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March 25, 2015

Book Review: The Patna Manual of Style

Text by Nittal Chandarana

Who can resist a brash book? Here’s what you need to know about Siddharth Chowdhury’s The Patna Manual of Style

The Read The Patna Manual of Style
Author Siddharth Chowdhury
Publisher Aleph Book Company

Unravelling Protagonist Hriday Thakur is a brat. The unapologetic, cocky, libidinous kind. One is subjected to snippets of his life which are shocking but never cease to entertain. Hriday wants to be be a writer, in the process of which (but not because of) he meets a variety of interesting people who become a part of his stories. His narrative is also laced with what else, women. Every red-blooded Indian male must have a few women he can brag about — those who conquered his heart, those whom he conquered, and the wife. The story is told in nine parts, encounters really, which impart much information about Thakur’s where, what and how. Each part could very well be a short story by itself, something that the author may have intended. The story also shifts narratives but each narrator seems to have a keen gravitational pull to Hriday and somehow, aid in understanding him better. The writing screams casual breezy but there are those bits which tug at the heartstrings. At 142 pages, The Patna Manual of Style is too short a read. Like with every good thing you must abstain from but don’t, you are left wanting more.

Him and her Hriday Thakur’s story may well be of any other colourful Patna-immigrant-settled-in-Delhi man’s, but the difference is that this story is told. With all sorts of masala and dollops of drama (that we love), you are completely soaked into this ‘charming, well-mannered’ boy-man’s story till you reach the end. His wife, Chitra, manages to make an impact. An indignant woman from his beloved Patna trying and succeeding in being a part of his better-explored world. One just knows that she’s a buri ladki and can’t help but love her for it. Of course, the author brushes her character in vulnerability because a woman must always be a tad vulnerable, but we excuse him that.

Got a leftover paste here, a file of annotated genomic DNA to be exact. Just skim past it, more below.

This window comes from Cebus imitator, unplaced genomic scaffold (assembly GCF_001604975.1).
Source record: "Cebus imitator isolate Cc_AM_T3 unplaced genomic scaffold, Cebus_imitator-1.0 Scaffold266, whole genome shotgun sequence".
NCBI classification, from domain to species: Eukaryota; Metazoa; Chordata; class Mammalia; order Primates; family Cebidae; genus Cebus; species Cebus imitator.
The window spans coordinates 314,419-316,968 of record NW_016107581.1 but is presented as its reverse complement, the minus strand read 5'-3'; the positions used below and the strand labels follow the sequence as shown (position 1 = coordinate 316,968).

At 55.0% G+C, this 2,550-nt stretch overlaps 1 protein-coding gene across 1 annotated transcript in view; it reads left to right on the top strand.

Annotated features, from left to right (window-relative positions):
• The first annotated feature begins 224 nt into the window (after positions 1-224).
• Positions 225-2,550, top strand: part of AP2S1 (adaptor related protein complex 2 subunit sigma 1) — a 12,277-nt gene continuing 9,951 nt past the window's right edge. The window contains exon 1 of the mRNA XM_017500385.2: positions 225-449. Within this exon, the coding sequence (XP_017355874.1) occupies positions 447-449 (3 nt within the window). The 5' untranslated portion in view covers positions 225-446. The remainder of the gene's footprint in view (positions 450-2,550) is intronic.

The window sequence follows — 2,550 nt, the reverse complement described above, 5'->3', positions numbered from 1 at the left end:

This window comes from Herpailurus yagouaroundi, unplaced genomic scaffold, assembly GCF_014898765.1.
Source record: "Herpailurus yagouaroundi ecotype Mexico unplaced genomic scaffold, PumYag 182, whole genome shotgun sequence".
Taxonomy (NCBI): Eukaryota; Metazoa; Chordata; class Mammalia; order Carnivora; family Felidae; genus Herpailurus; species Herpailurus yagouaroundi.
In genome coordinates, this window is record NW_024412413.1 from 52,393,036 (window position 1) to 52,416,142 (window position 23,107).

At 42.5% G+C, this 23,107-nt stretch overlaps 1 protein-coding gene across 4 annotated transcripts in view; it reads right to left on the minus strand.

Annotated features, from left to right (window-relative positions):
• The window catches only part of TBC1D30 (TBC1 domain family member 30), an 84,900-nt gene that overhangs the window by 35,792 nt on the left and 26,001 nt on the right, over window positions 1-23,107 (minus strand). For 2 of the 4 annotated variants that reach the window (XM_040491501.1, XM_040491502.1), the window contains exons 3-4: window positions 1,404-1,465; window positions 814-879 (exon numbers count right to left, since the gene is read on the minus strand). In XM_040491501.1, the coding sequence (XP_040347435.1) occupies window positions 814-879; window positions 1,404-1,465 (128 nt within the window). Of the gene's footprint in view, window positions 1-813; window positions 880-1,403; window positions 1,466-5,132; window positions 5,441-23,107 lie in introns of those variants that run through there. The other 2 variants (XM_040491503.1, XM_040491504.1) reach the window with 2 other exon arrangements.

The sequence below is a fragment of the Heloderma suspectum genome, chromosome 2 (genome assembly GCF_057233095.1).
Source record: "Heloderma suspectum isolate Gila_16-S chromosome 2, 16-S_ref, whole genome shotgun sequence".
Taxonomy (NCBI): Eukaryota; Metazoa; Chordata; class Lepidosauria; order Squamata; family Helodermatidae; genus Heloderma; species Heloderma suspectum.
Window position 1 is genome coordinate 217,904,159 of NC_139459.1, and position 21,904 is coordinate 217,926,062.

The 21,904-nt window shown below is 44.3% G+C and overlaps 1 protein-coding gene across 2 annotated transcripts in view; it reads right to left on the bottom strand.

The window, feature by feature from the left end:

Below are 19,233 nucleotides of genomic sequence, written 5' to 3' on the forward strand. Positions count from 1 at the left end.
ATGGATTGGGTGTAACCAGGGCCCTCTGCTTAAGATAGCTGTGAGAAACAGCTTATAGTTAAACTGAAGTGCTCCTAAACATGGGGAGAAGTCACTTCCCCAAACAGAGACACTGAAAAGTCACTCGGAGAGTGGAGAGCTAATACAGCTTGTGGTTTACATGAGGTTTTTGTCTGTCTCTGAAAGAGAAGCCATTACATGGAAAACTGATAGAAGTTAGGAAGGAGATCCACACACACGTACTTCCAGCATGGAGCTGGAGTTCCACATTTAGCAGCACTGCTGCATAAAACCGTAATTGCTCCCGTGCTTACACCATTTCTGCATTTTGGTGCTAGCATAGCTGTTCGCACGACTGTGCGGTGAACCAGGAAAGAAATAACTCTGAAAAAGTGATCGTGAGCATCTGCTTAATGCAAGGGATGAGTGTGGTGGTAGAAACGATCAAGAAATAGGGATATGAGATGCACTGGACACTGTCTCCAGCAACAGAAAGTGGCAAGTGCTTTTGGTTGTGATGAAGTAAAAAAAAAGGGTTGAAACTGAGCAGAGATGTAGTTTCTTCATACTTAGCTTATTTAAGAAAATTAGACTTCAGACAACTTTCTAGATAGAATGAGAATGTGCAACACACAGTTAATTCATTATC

What we loved For starters, the cover illustration by Dyuti Mittal. That’s what prompted us to pick up it up in the first place (so much for don’t judge a book by its cover). And later, the unabashed story, the brave narration and the over-the-top characters. It is akin to reading a naughty porno — you wouldn’t want to be caught dead with the book in your hands and yet can’t quieten the overeager murmur of ‘just one more page’ that rhythmically plays in your head.

Maybe not Don’t pick it up if you can’t deal with crass hindi and not-so-clean humour. The book has ample of both.

Quotable Quotes So many. Some are profound statements while others made us beam at the words. Here are some of our favourites.

“After a dose of Patna Large all the burden of the world felt as light as a raindrop.”

“I want the man who, if he can’t write like Auden, has at least read all of Auden.”

“I like standing in the kitchen on Sunday mornings like this, as the weak February sun sneaks in bleary eyed through the window and the flat is still drowsy with love, and thinking, ‘here, right here, is the centre of my universe.”

Read it because You have a devilish mind and can’t help but enjoy edgy literature. In this, it will not disappoint.

Q&A with author Siddharth Chowdhury

1. Tell us a little about your foray into writing.
“I have been writing fiction seriously from the time I turned 18 and joined Delhi University in 1993.”

2. What genre would your books fit into? What’s the one genre you want to try and one that you would never touch?
“I am primarily a writer of love stories. I would love to write a Western sometime. Save the town, kiss the girl and ride into the sunset. The ‘great Indian novel’ is something perhaps I would never write.”

3. In The Patna Manual of Style, were the 9 parts written as standalone stories or with a fiction novel in mind?
“Standalone and written with a novel in mind. Both.”

4. Why does the Patna man have an edge over any other man from the country?
“Because against all odds and better judgement he remains a romantic at heart all his life.”

5. Are any characters inspired by real life? To what extent?
“Some, say about 29 percent.”

6. What happens in Hriday’s life post these 142 pages?
“For that we will have to wait till c.2020.”

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